PTSD and EMDR. Emdr therapy

How EMDR Can Help You Free Yourself from PTSD

Post-Traumatic Stress Disorder, or PTSD, is one of those terms that’s jokingly thrown around so much that it’s become widely misunderstood. But this condition is far more complex than simply having unpleasant memories. People often associate PTSD with soldiers returning from war, but combat isn’t the only trauma that can trigger it. 

PTSD can occur as a result of any traumatic event. It impacts people’s quality of life and ability to function, and it doesn’t simply go away on its own. 

Although people with PTSD often feel overwhelmed and helpless in the face of their symptoms, there is hope.  EMDR Therapy for PTSD is a unique treatment that helps people re-process traumatic memories and free themselves from their grip. 

What is PTSD?

When someone goes through a traumatic event, it can have lasting effects on their brain. According to the American Psychiatric Association, the disorder was originally noticed in soldiers returning from WWI, when it was called “shell shock.”

But you don’t have to be in a combat zone to have PTSD. Anyone who has gone through a traumatic event may develop symptoms. A serious accident, natural disaster, mass shooting, rape, or domestic violence are all examples of events that can trigger PTSD. Losing a loved one in a shocking or violent way can also cause it. People who are repeatedly exposed to other people’s trauma, such as emergency medical workers or police officers, can also develop PTSD.

When someone has been through an event like this, they can develop symptoms that are extremely painful for them and their loved ones. The symptoms of PTSD fall into one of four categories.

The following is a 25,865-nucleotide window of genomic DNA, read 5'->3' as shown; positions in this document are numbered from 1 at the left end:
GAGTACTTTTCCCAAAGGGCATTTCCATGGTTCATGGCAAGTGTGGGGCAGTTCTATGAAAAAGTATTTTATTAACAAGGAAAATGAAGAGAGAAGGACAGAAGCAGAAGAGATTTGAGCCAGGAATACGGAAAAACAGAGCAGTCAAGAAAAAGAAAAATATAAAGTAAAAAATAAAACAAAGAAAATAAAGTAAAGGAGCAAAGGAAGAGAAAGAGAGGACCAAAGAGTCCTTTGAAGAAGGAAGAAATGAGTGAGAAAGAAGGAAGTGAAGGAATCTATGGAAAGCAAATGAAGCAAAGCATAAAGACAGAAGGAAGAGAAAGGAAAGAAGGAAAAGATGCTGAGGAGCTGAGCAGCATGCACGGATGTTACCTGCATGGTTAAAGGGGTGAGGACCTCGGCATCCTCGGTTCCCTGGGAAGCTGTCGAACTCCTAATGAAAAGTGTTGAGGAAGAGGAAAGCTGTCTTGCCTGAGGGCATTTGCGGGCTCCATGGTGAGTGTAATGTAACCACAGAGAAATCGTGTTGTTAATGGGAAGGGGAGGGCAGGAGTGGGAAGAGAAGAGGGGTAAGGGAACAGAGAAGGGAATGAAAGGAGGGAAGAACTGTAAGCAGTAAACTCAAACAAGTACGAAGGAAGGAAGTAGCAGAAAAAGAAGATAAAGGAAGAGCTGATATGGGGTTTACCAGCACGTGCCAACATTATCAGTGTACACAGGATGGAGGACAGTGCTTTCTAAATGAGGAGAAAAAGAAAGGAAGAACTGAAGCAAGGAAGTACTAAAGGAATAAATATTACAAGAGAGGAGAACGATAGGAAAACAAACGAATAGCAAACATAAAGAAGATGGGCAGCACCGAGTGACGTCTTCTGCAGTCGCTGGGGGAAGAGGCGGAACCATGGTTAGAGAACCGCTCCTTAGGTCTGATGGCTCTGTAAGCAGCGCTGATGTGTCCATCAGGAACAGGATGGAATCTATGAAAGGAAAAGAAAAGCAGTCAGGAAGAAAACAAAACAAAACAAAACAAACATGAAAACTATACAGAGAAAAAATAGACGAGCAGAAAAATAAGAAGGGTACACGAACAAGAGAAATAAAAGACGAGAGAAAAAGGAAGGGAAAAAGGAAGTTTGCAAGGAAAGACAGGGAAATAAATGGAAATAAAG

1. Intrusion. These are involuntary memories, dreams, or flashbacks of the event. They’re so intense and vivid that people often feel like they’re back in the moment of the trauma.
  2. Avoidance. In order to protect themselves from these intrusive moments, people will avoid situations that may trigger them. They might stay away from places, people, and activities that remind them of what happened, or refuse to talk about the event. For example, someone who has been in a terrible car accident might avoid the street where it happened, or simply not drive at all. 
  3. Cognitive and mood alterations. People may be unable to remember the event at all. They might develop beliefs that aren’t rational, such as mistrusting everyone around them or blaming themselves for things that are out of their control. They may find themselves unable to connect with people they love or feel numb to things that once brought pleasure. 
  4. Arousal and reactivity. PTSD can cause exaggerated emotional responses, such as angry outbursts or being easily startled. People may be hyper-vigilant about their surroundings or be reckless or self-destructive. These intense feelings make it hard to concentrate or sleep.